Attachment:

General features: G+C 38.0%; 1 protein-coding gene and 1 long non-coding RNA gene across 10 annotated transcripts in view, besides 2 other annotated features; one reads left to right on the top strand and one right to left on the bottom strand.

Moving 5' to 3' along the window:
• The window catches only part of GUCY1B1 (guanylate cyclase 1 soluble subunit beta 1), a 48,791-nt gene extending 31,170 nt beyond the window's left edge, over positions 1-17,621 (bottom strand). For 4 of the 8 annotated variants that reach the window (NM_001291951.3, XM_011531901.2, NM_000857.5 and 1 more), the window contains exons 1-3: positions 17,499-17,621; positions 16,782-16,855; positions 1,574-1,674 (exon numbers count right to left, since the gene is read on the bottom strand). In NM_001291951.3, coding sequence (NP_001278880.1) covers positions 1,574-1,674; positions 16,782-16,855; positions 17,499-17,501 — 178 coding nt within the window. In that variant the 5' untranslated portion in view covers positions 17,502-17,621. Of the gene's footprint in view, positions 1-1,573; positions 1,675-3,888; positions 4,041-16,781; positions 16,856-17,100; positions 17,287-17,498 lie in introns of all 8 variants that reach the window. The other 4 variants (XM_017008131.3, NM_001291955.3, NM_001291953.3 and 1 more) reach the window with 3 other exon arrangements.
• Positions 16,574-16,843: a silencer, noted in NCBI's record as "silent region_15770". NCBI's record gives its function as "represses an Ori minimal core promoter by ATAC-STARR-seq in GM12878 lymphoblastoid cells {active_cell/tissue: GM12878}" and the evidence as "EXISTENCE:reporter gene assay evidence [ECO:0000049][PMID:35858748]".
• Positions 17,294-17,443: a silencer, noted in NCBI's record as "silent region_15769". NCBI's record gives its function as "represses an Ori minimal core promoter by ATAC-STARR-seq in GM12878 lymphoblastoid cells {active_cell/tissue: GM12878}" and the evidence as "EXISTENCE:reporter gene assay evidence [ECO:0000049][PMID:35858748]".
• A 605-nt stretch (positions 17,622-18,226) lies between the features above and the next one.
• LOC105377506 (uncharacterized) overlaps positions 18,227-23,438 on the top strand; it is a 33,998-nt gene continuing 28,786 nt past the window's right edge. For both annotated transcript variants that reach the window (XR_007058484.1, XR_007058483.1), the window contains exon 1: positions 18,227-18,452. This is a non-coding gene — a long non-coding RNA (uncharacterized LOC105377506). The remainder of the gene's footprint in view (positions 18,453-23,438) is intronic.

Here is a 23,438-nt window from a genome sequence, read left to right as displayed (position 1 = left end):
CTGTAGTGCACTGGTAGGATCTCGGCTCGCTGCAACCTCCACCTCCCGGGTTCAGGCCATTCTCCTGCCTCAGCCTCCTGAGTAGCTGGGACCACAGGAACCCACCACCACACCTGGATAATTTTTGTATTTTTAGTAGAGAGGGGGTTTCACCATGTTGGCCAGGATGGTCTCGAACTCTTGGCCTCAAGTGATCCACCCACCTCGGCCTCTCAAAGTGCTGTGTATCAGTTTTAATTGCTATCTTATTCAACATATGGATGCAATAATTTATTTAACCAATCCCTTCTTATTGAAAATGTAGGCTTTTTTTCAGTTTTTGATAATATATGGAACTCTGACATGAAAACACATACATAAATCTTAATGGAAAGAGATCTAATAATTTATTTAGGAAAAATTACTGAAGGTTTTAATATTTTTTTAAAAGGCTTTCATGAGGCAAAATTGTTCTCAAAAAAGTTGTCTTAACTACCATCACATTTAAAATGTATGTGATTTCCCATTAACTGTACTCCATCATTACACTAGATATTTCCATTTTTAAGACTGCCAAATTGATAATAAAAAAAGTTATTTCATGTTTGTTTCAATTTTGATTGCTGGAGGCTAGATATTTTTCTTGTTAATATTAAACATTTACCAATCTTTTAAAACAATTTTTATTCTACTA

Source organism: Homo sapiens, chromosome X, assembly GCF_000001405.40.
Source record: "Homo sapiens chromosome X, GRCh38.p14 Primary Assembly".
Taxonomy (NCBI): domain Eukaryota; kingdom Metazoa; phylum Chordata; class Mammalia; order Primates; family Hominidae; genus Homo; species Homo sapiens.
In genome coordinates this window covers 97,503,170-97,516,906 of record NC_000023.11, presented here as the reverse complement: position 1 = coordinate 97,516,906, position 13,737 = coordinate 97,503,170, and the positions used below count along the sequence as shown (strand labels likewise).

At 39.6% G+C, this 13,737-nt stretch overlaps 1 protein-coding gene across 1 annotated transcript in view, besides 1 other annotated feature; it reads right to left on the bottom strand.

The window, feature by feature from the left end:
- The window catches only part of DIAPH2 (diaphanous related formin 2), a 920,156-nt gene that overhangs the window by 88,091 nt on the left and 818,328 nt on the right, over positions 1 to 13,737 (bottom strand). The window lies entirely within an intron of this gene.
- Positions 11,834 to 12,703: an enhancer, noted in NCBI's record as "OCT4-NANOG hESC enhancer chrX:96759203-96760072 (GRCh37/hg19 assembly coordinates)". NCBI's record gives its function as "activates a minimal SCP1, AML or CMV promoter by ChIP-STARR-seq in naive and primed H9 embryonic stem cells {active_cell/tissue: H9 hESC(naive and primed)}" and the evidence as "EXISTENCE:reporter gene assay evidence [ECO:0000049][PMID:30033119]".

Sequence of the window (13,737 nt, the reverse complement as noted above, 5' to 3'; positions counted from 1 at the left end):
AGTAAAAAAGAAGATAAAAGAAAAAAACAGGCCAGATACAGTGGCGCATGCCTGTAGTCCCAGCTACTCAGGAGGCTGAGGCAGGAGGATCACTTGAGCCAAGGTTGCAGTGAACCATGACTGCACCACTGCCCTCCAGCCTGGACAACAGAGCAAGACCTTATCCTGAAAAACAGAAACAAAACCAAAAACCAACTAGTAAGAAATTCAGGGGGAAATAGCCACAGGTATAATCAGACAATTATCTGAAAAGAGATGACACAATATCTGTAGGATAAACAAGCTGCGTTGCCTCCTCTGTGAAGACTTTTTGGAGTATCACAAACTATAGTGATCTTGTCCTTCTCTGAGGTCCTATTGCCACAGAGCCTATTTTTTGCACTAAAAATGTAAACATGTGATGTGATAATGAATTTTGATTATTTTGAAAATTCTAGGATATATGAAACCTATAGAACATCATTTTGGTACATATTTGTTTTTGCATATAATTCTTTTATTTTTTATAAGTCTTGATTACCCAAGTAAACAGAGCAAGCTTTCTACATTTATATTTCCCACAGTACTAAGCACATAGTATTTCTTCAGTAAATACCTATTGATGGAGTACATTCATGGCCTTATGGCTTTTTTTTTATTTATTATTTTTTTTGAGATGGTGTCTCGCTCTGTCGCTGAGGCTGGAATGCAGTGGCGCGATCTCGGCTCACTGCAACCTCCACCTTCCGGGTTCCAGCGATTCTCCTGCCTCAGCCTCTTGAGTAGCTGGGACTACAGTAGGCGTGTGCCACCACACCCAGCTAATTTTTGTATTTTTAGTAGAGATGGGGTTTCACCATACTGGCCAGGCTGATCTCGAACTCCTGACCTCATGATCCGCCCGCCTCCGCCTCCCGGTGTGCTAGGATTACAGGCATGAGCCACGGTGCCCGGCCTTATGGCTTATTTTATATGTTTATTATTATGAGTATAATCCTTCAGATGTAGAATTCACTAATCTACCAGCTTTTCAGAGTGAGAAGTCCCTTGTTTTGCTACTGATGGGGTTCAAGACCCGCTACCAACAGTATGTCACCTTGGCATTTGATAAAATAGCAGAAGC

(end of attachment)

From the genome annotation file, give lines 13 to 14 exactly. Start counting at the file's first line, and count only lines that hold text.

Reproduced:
In genome coordinates this window covers 97,503,170-97,516,906 of record NC_000023.11, presented here as the reverse complement: position 1 = coordinate 97,516,906, position 13,737 = coordinate 97,503,170, and the positions used below count along the sequence as shown (strand labels likewise).

At 39.6% G+C, this 13,737-nt stretch overlaps 1 protein-coding gene across 1 annotated transcript in view, besides 1 other annotated feature; it reads right to left on the bottom strand.